One recent morning, teacher Katie Koressel kicked off a lesson on natural selection by asking her eighth graders, most of whom are English learners, to guess the meaning of the word “mutation.”
For the students at Denny International Middle School, it was just another science class.
But for some in Seattle, the school district’s choice of the Amplify Science curriculum — which guided Koressel’s lesson — represents a departure from hands-on learning, and from the rules that govern curriculum adoption for Seattle Public Schools.
The Denny students couldn’t turn to textbooks in search of the answer, because there weren’t any. Computers were also out of reach, backed up against the classroom walls. The only hint they had was the unit’s “catalyst” — the story they had read about rough-skinned newts, whose survival against new predators depended on how much poison their bodies could produce.
So what does “mutation” mean?
“It has something to do with being mute,” one student offered.
“OK, good guess,” the teacher responded. “What else?”
This type of instruction — which felt like a game — has students develop conceptual understanding of scientific phenomena in their own words, based on real-world examples, instead of memorizing definitions. It’s at the core of the Next Generation Science Standards, a set of national science-education guidelines created in 2013 and adopted by a coalition of states including Washington.
Another guess: “It’s a cycle.” Koressel nodded and picked another student, who offered, “It means you can pick your own genetics.”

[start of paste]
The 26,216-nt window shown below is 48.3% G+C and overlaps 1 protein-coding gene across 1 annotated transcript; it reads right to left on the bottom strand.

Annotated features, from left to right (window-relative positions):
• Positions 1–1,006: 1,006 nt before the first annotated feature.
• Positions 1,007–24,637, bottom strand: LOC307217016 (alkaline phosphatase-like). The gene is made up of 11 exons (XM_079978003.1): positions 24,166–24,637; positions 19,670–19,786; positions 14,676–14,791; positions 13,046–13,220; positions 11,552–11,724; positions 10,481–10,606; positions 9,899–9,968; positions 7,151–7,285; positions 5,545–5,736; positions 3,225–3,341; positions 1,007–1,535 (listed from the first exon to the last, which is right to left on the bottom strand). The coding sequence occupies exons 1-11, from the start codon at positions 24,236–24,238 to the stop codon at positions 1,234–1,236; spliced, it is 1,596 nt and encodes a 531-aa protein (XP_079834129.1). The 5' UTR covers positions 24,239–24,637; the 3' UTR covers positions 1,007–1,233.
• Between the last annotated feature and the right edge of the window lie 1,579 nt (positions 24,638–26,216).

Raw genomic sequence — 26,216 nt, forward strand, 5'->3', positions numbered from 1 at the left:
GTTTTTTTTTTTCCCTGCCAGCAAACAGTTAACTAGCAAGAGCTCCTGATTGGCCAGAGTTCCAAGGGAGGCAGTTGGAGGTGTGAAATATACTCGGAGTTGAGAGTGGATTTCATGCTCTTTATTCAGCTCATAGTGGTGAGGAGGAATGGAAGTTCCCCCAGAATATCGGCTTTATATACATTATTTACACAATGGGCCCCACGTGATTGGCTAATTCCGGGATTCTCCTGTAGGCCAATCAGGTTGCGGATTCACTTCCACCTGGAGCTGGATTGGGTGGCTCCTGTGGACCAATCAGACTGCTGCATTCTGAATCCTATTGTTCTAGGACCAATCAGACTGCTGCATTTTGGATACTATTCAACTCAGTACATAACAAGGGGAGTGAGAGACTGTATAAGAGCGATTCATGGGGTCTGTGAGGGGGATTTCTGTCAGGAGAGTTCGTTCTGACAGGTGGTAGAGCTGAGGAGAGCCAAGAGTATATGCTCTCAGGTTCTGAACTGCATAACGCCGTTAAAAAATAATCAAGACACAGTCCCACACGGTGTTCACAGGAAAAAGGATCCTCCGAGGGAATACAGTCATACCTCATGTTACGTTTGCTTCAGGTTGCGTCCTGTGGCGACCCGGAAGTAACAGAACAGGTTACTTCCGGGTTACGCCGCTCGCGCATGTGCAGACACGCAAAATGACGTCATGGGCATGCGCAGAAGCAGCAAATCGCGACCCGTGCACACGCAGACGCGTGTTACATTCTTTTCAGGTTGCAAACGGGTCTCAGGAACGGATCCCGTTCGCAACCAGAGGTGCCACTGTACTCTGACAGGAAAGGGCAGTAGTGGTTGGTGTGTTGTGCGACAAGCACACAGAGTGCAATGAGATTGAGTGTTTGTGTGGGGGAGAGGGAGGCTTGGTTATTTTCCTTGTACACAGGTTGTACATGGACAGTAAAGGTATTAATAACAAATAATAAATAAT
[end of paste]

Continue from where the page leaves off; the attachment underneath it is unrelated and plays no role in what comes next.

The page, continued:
Koressel, who wore a dress covered with dinosaurs and plants, then changed the slide to a poster of Marvel Comics’ X-Men characters, and asked the class to describe the powers each character has. Finally, she pointed to her own eyes, which are blue.
“I have a mutation, can you guess what it is?”
Decisions about curricula often funnel millions of taxpayer dollars to companies that shape the set of stories and ideas taught to the next generation. They have long set the scene of culture wars nationwide.
In Seattle, the School Board is slated to vote Wednesday on science curricula aligned with the new standard. At a purely curriculum level, the debate is over whether Amplify Science, which is currently used by 20 schools, is the best choice to prepare elementary- and middle-school kids. More than 1,000 districts use the curriculum nationwide, including 35 in Washington state.
If adopted at both levels, Amplify would cost just under $4.5 million for a contract through 2027-28.
Beyond questions about how science should be taught, district staff and teachers say the shift to new science lessons presents an opportunity to provide consistent science education.
It’s been decades since the School Board last voted to adopt a new science curriculum. In the interim, school-district officials say, teachers have shouldered the responsibility of supplementing new instructional materials and updated science, which means little continuity between schools. Wealthier schools can count on parent donations to fund new materials such as lab kits, but low-income schools can’t.
But in an age when screens are ubiquitous, other parents and teachers question the company’s reliance on computers to simulate some scientific phenomena, and whether it will mean less student engagement.